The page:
because most of the work seemed to be done by women. Maybe the men were actually out fishing. Who knows.) I was very curious as to how they could sustain or erect a village. These islands are shaped like fangs standing straight
up with little or no beach. Luckily there is no surf or only little wave action which was explained as due to the area being “a bay within a bay”, so the water was mostly motionless. We were shifted into skiffs
from the junks (not easy) and off we went. The small structures of the villages floated on oil drums? There were even dogs - don’t they need dirt?
am so glad we got here before it was totally ruined. We were sorry to see the evidence of the future – they were In the process of and were very proud to show us an enormous theme park cum tourist destination which was almost
ready to be opened. It appeared to me and to my horror I think the surrounding hills are strewn with tourist facilities: amusement parks, high rise hotels, shopping centers , entertainments like the vast Ferris wheel
towering above one hill which is hooked up with the amusements over on the other hill by an enormous web of cable car. It seems they’re well on the way to being a mammoth tourist DESTINATION. OH, SO sad. Such an incredibly
beautiful natural area will just be overrun.
cable cars seem to be ubiquitous – Singapore, Hong Kong, Halong Bay, and I’ll bet that’s just a drop in the bucket. I must add Barcelona here as well – I guess it’s a requirement for a proper tourist destination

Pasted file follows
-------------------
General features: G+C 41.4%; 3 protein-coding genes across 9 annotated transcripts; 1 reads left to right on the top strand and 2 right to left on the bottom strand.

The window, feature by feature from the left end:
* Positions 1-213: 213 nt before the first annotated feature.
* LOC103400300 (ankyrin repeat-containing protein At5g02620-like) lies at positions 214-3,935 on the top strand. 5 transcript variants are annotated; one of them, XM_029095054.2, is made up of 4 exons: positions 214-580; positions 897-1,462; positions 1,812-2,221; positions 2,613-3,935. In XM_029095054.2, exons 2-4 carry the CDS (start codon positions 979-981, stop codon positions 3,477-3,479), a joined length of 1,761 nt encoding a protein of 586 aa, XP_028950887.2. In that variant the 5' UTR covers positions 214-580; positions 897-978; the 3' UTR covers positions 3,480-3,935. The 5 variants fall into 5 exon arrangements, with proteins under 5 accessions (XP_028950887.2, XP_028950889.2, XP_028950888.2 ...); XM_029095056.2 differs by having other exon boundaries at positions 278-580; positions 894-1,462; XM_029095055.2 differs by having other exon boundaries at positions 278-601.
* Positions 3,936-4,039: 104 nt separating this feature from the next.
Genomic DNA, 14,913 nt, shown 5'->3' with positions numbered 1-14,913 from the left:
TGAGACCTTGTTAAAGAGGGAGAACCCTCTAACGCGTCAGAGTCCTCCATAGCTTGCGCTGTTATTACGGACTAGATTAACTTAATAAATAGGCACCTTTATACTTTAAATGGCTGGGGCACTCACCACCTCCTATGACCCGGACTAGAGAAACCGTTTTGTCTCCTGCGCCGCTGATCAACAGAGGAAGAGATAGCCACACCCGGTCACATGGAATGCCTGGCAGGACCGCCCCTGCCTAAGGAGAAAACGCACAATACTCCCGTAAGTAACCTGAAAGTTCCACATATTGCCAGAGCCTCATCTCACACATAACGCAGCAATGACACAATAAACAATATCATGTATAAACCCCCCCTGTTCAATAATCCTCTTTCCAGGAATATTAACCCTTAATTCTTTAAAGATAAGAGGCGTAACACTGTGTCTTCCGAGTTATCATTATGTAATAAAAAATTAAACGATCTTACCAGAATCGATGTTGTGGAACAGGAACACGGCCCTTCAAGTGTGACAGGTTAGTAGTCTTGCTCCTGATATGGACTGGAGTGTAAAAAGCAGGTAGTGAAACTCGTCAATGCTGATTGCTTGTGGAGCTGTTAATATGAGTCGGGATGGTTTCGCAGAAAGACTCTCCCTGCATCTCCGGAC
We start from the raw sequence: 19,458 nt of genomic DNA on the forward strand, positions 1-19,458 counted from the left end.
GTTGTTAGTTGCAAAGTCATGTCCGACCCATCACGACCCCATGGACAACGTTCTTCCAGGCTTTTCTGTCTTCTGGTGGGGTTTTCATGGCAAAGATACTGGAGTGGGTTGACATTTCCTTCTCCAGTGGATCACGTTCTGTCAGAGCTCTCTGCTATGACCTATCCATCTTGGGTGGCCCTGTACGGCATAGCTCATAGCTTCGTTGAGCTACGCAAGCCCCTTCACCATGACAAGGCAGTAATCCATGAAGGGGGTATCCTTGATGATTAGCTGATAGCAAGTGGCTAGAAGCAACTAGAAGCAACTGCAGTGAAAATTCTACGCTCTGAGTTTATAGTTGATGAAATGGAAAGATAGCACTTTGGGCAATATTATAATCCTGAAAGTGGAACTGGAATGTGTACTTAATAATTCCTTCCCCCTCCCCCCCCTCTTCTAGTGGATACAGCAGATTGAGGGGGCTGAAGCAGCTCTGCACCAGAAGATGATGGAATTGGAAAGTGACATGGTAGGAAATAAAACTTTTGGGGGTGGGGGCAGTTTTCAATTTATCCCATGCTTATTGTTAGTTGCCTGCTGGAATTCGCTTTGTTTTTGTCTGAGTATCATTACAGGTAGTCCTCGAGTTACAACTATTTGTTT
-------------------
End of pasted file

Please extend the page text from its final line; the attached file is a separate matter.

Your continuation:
and maybe meant to be a stand in for things like the TajMahal?.
This was one visit that did live up to expectations…. This was certainly a major highlight
of the entire trip- if not the.
SATURDAY -another DAY AT SEA , and a day of no pool.
This day at sea was saved a bit by the occupation of packing
in response to a gentle reminder we received upon our return from breakfast: the special bed cover they appeared to use for packing was on the bed. It was gentle and not jarring so it was ok.
So we took the hint and emptied the drawers in to the bags and voila, we were packed. That seemed to be enough exercise until -
our final cocktail hour Martini time which made
it notable in its own right but we had a most astounding and a most unusual experience.
We were joined on our usual banquette by a huge joyful and celebrating friendly
crowd - of fellow imbibers. All this fellowship was especially exuberant in recognition of the importance of the evening - our last of this eventful cruise, so our usually unshared banquette became cozy as we all snuggled
together and shared a moment of Fellowship. As the others chatted I overheard mention of Philadelphia and I simply couldn’t resist from butting right in with a bit of interrogation on the subject. It’s not that I really expect
everyone in Philly to know my family but why not? Turns out not only did one of the men know my family, he was my aunt’s godson. And to assure that the fact was well established –he added a few times that
she was the one who slapped him on the butt to start him breathing. This did sound a bit farfetched to me, but who knows?